Vietnamese sandwich and coffee shops

I typically buy Vietnamese coffee at bánh mì shops, like our local chain Banh Mi Che Cali, or Tan Hoang Huong in Southern California.

Of course the mega-chain Lee’s Sandwiches sells Vietnamese coffee too, but we have beter sandwich options, and their coffee is way sweeter than I prefer. I think it’s premade so you can’t request the coffee to be made less sweet here, but it’s fine in a pinch.


Our local Costcos stock a concentrated version of Lee’s Vietnamese coffee in the freezer section too! Each 16 fl oz bottle of this concentrate is meant to be defrosted, then poured over lots of ice to make about 3-4 servings of Viet coffee. I must say it’s pretty similar to what you can buy at their store ready to drink! But a bit too sweet to me.

American coffee shops

Some third wave coffee shops have been trying to ride the wave of Vietnamese coffee popularity by offering their own takes on Vietnamese coffee. I get excited to see it and always give it a shot, but have been disappointed just about every time.

The quality ranges from decent, to outright bad. Most of these shops don’t even try to use Vietnamese coffee beans, and don’t use the intense condensed milk, but rather wing it to create a “close enough” concoction they can label as Vietnamese coffee–not cool.

We actually have ONE local, modern, Vietnamese-owned-but-American-looking coffee shop nearby that does a good job with Vietnamese coffee. This was a rare find. I think the core of why it’s traditionally on point is it’s more of a Vietnamese coffee shop that looks modern/American.

Starbucks probably has avoided marketing a drink called Vietnamese coffee for these reasons. They don’t normally stock right ingredients to do it right and it would create unnecessary items to stock for just a single drink.

However Starbucks fans have of course found a way to hack the menu and order a sort of rendition of it. This typically involves about 3 shots of espresso (sometimes blonde), 4-5 pumps of white mocha, either heavy cream or whipped cream and lots of ice.

Vietnamese coffee Pinterest image
vietnamese coffee recipe ingredients

Vietnamese Coffee (Cà Phê Sữa Đá)

5 from 17 votes
A strong dripped coffee, with rich and sweet condensed milk makes Vietnamese coffee a bold treat to sip on!
BY: Huy Vu
Prep: 5 minutes
Cook: 5 minutes
Total: 10 minutes



  • Start by boiling some water. An electric kettle makes it a lot faster. My tea-loving roommate left it behind when she went back to Australia. I would have never thought to purchase one, but it's seriously a game changer in terms of speed.
  • Preheat the filter and cup by pouring a bit of boiling water through it.
    preheating filter and cup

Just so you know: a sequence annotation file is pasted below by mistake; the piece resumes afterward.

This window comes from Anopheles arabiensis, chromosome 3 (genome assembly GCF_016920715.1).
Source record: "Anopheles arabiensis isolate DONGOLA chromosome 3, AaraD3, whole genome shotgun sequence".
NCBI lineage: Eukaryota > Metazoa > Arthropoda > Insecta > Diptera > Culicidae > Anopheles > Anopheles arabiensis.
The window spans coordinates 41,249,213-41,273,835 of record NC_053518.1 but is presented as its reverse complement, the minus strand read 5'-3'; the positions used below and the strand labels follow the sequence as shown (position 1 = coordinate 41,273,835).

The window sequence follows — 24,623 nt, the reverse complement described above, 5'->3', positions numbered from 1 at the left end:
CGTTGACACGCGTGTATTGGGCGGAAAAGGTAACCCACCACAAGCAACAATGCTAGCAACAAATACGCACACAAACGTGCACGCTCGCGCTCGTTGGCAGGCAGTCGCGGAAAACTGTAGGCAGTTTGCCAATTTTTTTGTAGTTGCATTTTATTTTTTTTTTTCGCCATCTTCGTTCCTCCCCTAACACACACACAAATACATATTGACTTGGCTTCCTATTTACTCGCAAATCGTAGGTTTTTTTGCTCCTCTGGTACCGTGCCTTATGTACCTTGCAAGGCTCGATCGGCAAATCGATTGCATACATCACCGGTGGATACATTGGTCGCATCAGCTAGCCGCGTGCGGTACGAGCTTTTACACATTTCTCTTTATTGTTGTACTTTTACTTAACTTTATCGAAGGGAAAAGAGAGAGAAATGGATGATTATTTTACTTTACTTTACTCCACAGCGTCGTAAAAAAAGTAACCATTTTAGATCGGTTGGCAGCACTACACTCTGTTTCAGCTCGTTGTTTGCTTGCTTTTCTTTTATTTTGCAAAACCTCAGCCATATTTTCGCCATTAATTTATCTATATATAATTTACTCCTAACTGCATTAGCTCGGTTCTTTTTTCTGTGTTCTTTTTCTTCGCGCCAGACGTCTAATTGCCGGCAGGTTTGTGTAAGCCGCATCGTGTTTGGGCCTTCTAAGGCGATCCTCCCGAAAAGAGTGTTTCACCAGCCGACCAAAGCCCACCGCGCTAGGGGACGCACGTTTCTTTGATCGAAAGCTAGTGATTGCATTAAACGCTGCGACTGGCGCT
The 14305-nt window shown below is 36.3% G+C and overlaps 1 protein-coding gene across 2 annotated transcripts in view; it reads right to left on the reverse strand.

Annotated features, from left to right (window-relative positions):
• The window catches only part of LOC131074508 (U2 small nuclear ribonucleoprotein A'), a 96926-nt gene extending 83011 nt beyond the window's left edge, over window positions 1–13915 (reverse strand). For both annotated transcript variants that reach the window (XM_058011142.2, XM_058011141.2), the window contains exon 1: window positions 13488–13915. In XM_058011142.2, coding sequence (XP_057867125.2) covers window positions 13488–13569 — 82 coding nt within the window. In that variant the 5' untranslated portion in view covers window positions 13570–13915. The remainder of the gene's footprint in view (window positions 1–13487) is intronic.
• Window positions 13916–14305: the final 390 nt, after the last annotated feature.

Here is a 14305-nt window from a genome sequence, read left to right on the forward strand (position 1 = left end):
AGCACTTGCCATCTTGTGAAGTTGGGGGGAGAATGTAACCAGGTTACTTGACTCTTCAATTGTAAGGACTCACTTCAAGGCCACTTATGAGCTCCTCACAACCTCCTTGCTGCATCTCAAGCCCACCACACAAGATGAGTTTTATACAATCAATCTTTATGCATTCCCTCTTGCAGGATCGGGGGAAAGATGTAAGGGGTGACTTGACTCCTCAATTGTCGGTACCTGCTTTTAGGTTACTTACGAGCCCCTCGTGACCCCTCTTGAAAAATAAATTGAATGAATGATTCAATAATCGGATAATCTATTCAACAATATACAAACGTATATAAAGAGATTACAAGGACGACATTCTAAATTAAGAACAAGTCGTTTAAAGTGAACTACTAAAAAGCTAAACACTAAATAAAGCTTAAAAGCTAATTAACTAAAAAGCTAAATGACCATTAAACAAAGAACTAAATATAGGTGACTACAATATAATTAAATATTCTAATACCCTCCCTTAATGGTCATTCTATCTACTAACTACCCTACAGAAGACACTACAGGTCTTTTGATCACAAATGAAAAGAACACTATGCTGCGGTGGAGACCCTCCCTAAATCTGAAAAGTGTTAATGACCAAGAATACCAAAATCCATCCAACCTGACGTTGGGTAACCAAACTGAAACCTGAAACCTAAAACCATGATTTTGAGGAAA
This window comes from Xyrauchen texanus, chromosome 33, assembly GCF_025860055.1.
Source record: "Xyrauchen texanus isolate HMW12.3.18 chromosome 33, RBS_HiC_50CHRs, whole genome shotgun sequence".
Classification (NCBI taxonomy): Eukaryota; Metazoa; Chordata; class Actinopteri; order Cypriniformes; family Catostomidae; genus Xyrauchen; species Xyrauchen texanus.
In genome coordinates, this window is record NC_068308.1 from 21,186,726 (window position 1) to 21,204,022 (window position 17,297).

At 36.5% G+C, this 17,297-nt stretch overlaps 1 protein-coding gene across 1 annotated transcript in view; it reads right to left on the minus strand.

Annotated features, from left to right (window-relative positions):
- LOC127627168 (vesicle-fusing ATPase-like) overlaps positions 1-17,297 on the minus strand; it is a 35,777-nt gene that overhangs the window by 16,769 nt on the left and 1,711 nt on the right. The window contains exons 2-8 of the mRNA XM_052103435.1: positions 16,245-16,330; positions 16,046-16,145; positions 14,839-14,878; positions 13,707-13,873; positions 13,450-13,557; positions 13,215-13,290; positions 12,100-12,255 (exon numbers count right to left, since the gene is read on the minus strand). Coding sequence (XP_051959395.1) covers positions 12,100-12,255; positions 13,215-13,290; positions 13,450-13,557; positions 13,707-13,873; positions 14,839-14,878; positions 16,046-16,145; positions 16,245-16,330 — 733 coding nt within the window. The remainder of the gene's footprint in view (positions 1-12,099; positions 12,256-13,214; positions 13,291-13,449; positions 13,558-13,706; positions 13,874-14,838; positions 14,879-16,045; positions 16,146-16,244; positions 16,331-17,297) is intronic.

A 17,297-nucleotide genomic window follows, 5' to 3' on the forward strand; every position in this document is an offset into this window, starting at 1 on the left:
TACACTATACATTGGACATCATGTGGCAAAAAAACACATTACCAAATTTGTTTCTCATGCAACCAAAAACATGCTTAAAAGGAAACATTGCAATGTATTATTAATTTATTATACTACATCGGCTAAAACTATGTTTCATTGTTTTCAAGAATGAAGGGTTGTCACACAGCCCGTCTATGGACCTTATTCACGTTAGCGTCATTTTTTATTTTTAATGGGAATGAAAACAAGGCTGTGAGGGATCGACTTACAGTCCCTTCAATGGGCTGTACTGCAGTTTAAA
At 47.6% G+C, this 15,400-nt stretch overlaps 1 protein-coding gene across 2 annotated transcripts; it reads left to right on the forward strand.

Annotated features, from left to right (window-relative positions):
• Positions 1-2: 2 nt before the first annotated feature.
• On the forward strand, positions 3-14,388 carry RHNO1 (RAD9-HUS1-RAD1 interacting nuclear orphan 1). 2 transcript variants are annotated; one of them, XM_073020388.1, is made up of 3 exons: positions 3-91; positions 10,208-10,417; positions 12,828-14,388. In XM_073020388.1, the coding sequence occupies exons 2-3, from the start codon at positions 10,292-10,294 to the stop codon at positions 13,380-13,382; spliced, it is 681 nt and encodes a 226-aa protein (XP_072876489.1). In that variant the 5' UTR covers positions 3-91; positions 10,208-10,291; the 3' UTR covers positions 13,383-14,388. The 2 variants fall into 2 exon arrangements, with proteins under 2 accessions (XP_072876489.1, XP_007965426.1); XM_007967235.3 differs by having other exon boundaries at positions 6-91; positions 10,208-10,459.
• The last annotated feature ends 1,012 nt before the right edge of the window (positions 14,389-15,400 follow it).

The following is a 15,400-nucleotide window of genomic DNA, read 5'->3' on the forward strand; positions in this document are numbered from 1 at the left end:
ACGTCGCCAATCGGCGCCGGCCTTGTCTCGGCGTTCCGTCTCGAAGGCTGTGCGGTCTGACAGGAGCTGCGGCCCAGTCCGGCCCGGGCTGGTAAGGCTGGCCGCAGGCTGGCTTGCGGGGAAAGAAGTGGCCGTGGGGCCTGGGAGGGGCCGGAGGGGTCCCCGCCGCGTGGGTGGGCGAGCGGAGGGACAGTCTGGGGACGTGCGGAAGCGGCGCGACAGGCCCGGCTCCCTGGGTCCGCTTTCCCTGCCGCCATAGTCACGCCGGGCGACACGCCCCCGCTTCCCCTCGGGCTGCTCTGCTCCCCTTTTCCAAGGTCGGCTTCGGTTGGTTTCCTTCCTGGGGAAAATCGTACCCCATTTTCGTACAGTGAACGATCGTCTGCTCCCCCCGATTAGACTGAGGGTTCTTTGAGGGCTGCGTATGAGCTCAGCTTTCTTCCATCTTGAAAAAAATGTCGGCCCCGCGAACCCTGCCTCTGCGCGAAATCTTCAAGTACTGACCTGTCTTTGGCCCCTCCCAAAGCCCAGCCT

• Remove the metal filter and pour in 1 heaping tablespoon of Cafe Du Monde (about 4 teaspoons). I love the smell of coffee!
    scooping coffee into the metal filter
  • Twist the filter on gently until it just starts to stop. Then turn it little more, a bit less than 1/8 a turn. If your filter doesn't use screws, simply place the filter on top of the coffee.
  • Pour a tiny bit of water in the filter just to wet the grind and to let the grind expand a bit. This will help rid of some small grinds that happen to make it through the filter. You can toss it out if you see any.
  • Fill the filter all the way and let it drip. Ideal brewing time comes to about 3 to 5 minutes so adjust the filter accordingly. Too loose and you’ll just have runny brown water. Too tight and nothing will drip through. The filter will be hot, so use a fork or another utensil to adjust the filter. Place the cap on and watch the coffee drip!
    pouring hot water to brew
  • For condensed milk, I prefer Longevity Brand – Sua Ong Tho. Any brand will do but I like the art on this one 🙂. Personally, I like it a little strong and less sweet than most folks. About 1 teaspoon of condensed milk does it for me. If you like it sweeter add 2-3 tsp.
    Adding it to the cup before brewing does have a slight effect on the flavor since the boiling water cooks it a bit. For this recipe we'll add it afte brewing since you can more easily adjust how much condensed milk slowly. Once you know the amount you like you can add it straight to the cup before brewing.
  • For iced coffee, let it cool off a bit then pour the brew into a glass filled with ice.
    brewed vietnamese coffee
Nutrition Facts
Vietnamese Coffee (Cà Phê Sữa Đá)
Serving Size
0 g
Amount per Serving
% Daily Value*
Saturated Fat
* Percent Daily Values are based on a 2000 calorie diet.
Course: Beverage, Breakfast
Cuisine: Vietnamese
Keyword: coffee
Did you cook this recipe?Tag @HungryHuy or #hungryhuy–I’d love to see it!

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52 comments on “How To Make Vietnamese Coffee (Cà Phê Sữa Đá)

  1. Jinra says:

    So, this is amazing. I almost love Vietnamese iced coffee more than life itself. I’m inspired to do this on my own instead of forking over the $1.75 for coffee!

    1. Huy Vu says:

      I love it too! Making it is half the fun. Let me know how it turns out for you.

      1. Dương Quý says:

        Không ngờ ở đó cũng có sữa ông Thọ :D, sữa ông Thọ ở Việt Nam do Vinamilk sản xuất, không biết ở đấy thì ai sản xuất nhỉ 🙂
        Mà đáng lẽ phải bỏ sữa vào trước để sức nóng cà phê làm nóng sữa, đồng thời giảm nhiệt của cà phê và làm chín sơ qua sữa chứ, nếu có thời gian thì đổ một ít nữa nóng vào trước để làm ẩm và nở cà phê khoảng 10 đến 20 phút, sau đó mới chế cà phê vào, vậy thì sẽ ngon và đậm hơn. Màu cà phê có vẻ hơi loãng.

  2. daisy says:

    cafe du monde! i keep my monies in those tins.

  3. Kirk says:

    Hi Huy – Though I tend to go more for Cafe Den Da, Cafe Sua Da is always a nice pick me up. Here’s a funny story, in North Vietnam they call it Cafe Nao Da, so when we tried ordering it no one knew what the heck we were ordering! Keep up the great posts.

    1. Huong says:

      no we call it Cafe Nau Da = Iced Brown Cafe because of its color after adding condensed milk 😀